Solid-phase extraction followed by gas chromatography-mass spectrometry for the quantitative analysis of semi-volatile hydrocarbons in hydraulic fracturing wastewaters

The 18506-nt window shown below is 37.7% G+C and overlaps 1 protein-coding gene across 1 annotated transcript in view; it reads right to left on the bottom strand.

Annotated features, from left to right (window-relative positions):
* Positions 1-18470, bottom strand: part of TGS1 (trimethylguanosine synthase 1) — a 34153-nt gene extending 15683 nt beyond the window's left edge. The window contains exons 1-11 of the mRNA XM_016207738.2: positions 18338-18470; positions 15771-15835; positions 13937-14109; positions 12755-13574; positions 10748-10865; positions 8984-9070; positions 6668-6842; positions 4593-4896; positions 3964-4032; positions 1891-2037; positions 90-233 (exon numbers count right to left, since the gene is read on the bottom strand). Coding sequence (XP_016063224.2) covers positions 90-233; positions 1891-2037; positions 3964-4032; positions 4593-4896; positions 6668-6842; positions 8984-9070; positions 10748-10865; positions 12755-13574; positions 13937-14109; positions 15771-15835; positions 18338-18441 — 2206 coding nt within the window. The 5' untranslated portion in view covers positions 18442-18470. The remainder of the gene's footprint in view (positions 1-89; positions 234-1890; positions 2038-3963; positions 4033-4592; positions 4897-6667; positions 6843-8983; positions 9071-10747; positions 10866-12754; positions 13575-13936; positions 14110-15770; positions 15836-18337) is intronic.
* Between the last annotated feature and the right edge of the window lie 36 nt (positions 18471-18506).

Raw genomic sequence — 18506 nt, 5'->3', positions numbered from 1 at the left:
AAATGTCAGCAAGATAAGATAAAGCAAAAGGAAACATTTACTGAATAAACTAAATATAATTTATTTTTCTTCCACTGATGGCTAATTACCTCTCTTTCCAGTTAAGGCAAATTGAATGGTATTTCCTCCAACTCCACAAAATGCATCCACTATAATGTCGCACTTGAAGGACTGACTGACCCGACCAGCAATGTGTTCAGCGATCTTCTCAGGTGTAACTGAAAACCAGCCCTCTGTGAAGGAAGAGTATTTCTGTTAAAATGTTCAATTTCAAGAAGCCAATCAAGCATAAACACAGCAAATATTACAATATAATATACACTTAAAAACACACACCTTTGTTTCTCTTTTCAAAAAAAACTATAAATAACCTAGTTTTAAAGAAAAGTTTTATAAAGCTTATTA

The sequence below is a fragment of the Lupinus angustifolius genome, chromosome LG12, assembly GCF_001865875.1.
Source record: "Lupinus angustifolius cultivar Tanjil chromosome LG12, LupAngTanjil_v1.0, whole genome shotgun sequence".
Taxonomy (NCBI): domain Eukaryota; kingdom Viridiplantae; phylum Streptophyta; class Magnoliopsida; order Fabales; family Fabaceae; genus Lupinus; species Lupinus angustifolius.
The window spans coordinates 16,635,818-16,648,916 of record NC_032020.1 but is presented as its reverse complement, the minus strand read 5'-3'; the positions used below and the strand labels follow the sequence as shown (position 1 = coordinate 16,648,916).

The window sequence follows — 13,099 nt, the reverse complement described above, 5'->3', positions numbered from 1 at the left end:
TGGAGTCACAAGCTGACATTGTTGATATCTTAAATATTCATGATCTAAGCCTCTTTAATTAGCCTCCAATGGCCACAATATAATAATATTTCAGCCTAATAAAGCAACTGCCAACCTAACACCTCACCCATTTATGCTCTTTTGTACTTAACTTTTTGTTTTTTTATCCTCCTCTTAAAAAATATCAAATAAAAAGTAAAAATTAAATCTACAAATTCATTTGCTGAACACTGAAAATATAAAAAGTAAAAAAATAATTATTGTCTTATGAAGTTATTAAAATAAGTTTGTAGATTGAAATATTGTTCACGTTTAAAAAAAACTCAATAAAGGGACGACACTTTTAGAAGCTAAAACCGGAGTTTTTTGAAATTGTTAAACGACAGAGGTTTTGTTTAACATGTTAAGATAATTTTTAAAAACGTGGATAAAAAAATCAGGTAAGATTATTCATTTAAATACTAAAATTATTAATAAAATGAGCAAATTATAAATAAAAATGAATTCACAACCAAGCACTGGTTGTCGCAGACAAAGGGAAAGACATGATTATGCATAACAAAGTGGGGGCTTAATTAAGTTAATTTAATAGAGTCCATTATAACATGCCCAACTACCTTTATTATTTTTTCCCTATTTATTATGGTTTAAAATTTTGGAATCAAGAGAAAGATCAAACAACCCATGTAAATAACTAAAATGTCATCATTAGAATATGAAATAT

A versatile method was developed for the quantitative analysis of semi-volatile linear aliphatic hydrocarbons in the n-C10 to n-C32 range and 16 polycyclic aromatic hydrocarbons (PAH) in hydraulic fracturing wastewaters using solid-phase extraction (SPE) on disposable octadecyl-bonded silica (C18) cartridges followed by gas chromatography-mass spectrometry. Matrix spikes revealed SPE recovery rates in the range of 38–120% for linear aliphatic hydrocarbons (n-C10 to n-C32) and 84–116% for PAH. Limits of detection were in the lower ng L−1 range for both compound groups. To prove the practicability of the developed method in real applications, the treatment performance of a hybrid forward osmosis–reverse osmosis pilot system treating produced water from the Denver-Julesburg basin in Colorado was assessed over a period of eight weeks. The removal efficiency of the overall system after reverse osmosis treatment for n-alkanes was constantly better than 99.4%. The lower molecular weight PAH naphthalene, fluorene, and phenanthrene were the most abundant PAH detected in the produced water feed, filtrate and concentrate streams during treatment. Their concentrations in the produced water feed reached up to 359.3 μg L−1, 40.7 μg L−1, and 68.3 μg L−1, respectively. However, naphthalene (0.5 ± 0.2 μg L−1) was the only analyzed PAH in the final treated water that exceeded the general US Environmental Protection Agency maximum contaminant level for PAH in drinking water of 0.2 μg L−1.